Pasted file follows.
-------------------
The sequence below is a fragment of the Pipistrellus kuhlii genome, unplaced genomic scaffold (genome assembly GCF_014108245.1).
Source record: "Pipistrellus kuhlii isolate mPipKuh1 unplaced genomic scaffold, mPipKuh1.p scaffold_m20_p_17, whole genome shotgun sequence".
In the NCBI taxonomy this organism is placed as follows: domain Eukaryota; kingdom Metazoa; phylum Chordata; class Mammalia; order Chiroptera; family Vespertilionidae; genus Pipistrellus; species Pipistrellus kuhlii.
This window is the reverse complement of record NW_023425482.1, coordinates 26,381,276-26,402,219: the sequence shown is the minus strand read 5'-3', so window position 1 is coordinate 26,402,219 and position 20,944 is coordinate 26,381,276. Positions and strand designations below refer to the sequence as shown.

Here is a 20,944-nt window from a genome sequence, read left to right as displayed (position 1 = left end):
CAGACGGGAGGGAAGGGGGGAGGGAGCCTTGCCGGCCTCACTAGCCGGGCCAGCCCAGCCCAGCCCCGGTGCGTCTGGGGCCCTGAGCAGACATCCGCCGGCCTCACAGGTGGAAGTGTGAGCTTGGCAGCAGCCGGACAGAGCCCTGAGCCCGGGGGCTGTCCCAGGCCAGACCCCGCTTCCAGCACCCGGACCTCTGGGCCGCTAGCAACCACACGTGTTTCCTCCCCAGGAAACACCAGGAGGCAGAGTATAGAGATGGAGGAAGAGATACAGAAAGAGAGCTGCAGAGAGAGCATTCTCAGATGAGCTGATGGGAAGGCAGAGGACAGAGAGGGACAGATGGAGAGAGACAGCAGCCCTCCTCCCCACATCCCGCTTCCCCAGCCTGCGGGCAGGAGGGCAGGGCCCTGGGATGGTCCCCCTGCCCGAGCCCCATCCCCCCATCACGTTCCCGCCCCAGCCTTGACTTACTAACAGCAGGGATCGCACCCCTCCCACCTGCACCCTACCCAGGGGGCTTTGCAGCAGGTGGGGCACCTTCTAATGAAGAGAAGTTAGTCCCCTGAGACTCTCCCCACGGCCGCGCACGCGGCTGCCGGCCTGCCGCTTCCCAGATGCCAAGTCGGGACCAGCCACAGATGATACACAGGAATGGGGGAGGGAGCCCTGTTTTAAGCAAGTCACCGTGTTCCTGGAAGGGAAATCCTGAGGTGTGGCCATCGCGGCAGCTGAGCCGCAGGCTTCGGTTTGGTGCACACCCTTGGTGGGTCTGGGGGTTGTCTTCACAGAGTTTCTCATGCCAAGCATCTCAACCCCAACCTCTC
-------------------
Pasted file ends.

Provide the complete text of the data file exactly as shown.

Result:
The sequence below is a fragment of the Pipistrellus kuhlii genome, unplaced genomic scaffold (genome assembly GCF_014108245.1).
Source record: "Pipistrellus kuhlii isolate mPipKuh1 unplaced genomic scaffold, mPipKuh1.p scaffold_m20_p_17, whole genome shotgun sequence".
In the NCBI taxonomy this organism is placed as follows: domain Eukaryota; kingdom Metazoa; phylum Chordata; class Mammalia; order Chiroptera; family Vespertilionidae; genus Pipistrellus; species Pipistrellus kuhlii.
This window is the reverse complement of record NW_023425482.1, coordinates 26,381,276-26,402,219: the sequence shown is the minus strand read 5'-3', so window position 1 is coordinate 26,402,219 and position 20,944 is coordinate 26,381,276. Positions and strand designations below refer to the sequence as shown.

Here is a 20,944-nt window from a genome sequence, read left to right as displayed (position 1 = left end):
CAGACGGGAGGGAAGGGGGGAGGGAGCCTTGCCGGCCTCACTAGCCGGGCCAGCCCAGCCCAGCCCCGGTGCGTCTGGGGCCCTGAGCAGACATCCGCCGGCCTCACAGGTGGAAGTGTGAGCTTGGCAGCAGCCGGACAGAGCCCTGAGCCCGGGGGCTGTCCCAGGCCAGACCCCGCTTCCAGCACCCGGACCTCTGGGCCGCTAGCAACCACACGTGTTTCCTCCCCAGGAAACACCAGGAGGCAGAGTATAGAGATGGAGGAAGAGATACAGAAAGAGAGCTGCAGAGAGAGCATTCTCAGATGAGCTGATGGGAAGGCAGAGGACAGAGAGGGACAGATGGAGAGAGACAGCAGCCCTCCTCCCCACATCCCGCTTCCCCAGCCTGCGGGCAGGAGGGCAGGGCCCTGGGATGGTCCCCCTGCCCGAGCCCCATCCCCCCATCACGTTCCCGCCCCAGCCTTGACTTACTAACAGCAGGGATCGCACCCCTCCCACCTGCACCCTACCCAGGGGGCTTTGCAGCAGGTGGGGCACCTTCTAATGAAGAGAAGTTAGTCCCCTGAGACTCTCCCCACGGCCGCGCACGCGGCTGCCGGCCTGCCGCTTCCCAGATGCCAAGTCGGGACCAGCCACAGATGATACACAGGAATGGGGGAGGGAGCCCTGTTTTAAGCAAGTCACCGTGTTCCTGGAAGGGAAATCCTGAGGTGTGGCCATCGCGGCAGCTGAGCCGCAGGCTTCGGTTTGGTGCACACCCTTGGTGGGTCTGGGGGTTGTCTTCACAGAGTTTCTCATGCCAAGCATCTCAACCCCAACCTCTC